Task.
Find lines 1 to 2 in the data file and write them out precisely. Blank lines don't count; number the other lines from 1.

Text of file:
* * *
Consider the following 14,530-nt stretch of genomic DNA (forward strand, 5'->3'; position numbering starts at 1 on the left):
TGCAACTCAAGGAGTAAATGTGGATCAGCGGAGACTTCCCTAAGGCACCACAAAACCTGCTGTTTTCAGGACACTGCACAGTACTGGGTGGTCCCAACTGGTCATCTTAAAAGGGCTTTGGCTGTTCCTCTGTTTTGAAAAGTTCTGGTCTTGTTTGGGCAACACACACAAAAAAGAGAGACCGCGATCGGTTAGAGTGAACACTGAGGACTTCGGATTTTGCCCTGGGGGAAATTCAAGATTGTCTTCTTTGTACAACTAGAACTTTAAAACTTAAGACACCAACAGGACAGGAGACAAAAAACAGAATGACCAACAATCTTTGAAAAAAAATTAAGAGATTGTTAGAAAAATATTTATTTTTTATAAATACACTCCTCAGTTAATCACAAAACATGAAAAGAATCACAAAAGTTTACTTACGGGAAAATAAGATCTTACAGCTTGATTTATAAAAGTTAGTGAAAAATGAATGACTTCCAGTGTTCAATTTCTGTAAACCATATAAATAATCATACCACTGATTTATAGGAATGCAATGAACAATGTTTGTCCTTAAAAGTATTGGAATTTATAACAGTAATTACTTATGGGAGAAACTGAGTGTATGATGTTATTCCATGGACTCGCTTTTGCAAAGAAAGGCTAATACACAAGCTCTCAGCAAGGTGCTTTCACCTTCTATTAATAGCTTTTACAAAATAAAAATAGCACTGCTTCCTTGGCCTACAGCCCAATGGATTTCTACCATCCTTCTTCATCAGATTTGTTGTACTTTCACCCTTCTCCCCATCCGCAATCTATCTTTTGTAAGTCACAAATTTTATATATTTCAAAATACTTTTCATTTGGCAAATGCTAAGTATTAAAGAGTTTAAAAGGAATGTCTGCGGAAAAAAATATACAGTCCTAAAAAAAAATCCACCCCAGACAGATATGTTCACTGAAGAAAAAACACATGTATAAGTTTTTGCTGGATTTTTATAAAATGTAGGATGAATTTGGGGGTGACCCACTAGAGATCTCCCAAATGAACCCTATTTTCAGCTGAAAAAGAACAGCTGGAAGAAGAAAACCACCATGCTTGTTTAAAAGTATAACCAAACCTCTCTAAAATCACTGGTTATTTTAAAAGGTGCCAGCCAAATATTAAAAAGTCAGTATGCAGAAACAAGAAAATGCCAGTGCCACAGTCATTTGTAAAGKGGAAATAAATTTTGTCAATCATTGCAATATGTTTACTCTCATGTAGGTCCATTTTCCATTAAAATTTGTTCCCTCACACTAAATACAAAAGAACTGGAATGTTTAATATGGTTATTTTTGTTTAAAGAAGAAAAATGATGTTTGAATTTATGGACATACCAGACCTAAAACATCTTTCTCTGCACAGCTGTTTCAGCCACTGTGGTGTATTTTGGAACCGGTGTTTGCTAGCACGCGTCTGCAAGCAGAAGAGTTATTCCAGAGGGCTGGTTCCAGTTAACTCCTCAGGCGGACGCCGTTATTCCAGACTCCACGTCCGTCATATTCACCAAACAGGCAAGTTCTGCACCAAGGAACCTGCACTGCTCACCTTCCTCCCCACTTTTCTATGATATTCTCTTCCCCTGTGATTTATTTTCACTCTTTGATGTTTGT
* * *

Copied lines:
Consider the following 14,530-nt stretch of genomic DNA (forward strand, 5'->3'; position numbering starts at 1 on the left):
TGCAACTCAAGGAGTAAATGTGGATCAGCGGAGACTTCCCTAAGGCACCACAAAACCTGCTGTTTTCAGGACACTGCACAGTACTGGGTGGTCCCAACTGGTCATCTTAAAAGGGCTTTGGCTGTTCCTCTGTTTTGAAAAGTTCTGGTCTTGTTTGGGCAACACACACAAAAAAGAGAGACCGCGATCGGTTAGAGTGAACACTGAGGACTTCGGATTTTGCCCTGGGGGAAATTCAAGATTGTCTTCTTTGTACAACTAGAACTTTAAAACTTAAGACACCAACAGGACAGGAGACAAAAAACAGAATGACCAACAATCTTTGAAAAAAAATTAAGAGATTGTTAGAAAAATATTTATTTTTTATAAATACACTCCTCAGTTAATCACAAAACATGAAAAGAATCACAAAAGTTTACTTACGGGAAAATAAGATCTTACAGCTTGATTTATAAAAGTTAGTGAAAAATGAATGACTTCCAGTGTTCAATTTCTGTAAACCATATAAATAATCATACCACTGATTTATAGGAATGCAATGAACAATGTTTGTCCTTAAAAGTATTGGAATTTATAACAGTAATTACTTATGGGAGAAACTGAGTGTATGATGTTATTCCATGGACTCGCTTTTGCAAAGAAAGGCTAATACACAAGCTCTCAGCAAGGTGCTTTCACCTTCTATTAATAGCTTTTACAAAATAAAAATAGCACTGCTTCCTTGGCCTACAGCCCAATGGATTTCTACCATCCTTCTTCATCAGATTTGTTGTACTTTCACCCTTCTCCCCATCCGCAATCTATCTTTTGTAAGTCACAAATTTTATATATTTCAAAATACTTTTCATTTGGCAAATGCTAAGTATTAAAGAGTTTAAAAGGAATGTCTGCGGAAAAAAATATACAGTCCTAAAAAAAAATCCACCCCAGACAGATATGTTCACTGAAGAAAAAACACATGTATAAGTTTTTGCTGGATTTTTATAAAATGTAGGATGAATTTGGGGGTGACCCACTAGAGATCTCCCAAATGAACCCTATTTTCAGCTGAAAAAGAACAGCTGGAAGAAGAAAACCACCATGCTTGTTTAAAAGTATAACCAAACCTCTCTAAAATCACTGGTTATTTTAAAAGGTGCCAGCCAAATATTAAAAAGTCAGTATGCAGAAACAAGAAAATGCCAGTGCCACAGTCATTTGTAAAGKGGAAATAAATTTTGTCAATCATTGCAATATGTTTACTCTCATGTAGGTCCATTTTCCATTAAAATTTGTTCCCTCACACTAAATACAAAAGAACTGGAATGTTTAATATGGTTATTTTTGTTTAAAGAAGAAAAATGATGTTTGAATTTATGGACATACCAGACCTAAAACATCTTTCTCTGCACAGCTGTTTCAGCCACTGTGGTGTATTTTGGAACCGGTGTTTGCTAGCACGCGTCTGCAAGCAGAAGAGTTATTCCAGAGGGCTGGTTCCAGTTAACTCCTCAGGCGGACGCCGTTATTCCAGACTCCACGTCCGTCATATTCACCAAACAGGCAAGTTCTGCACCAAGGAACCTGCACTGCTCACCTTCCTCCCCACTTTTCTATGATATTCTCTTCCCCTGTGATTTATTTTCACTCTTTGATGTTTGT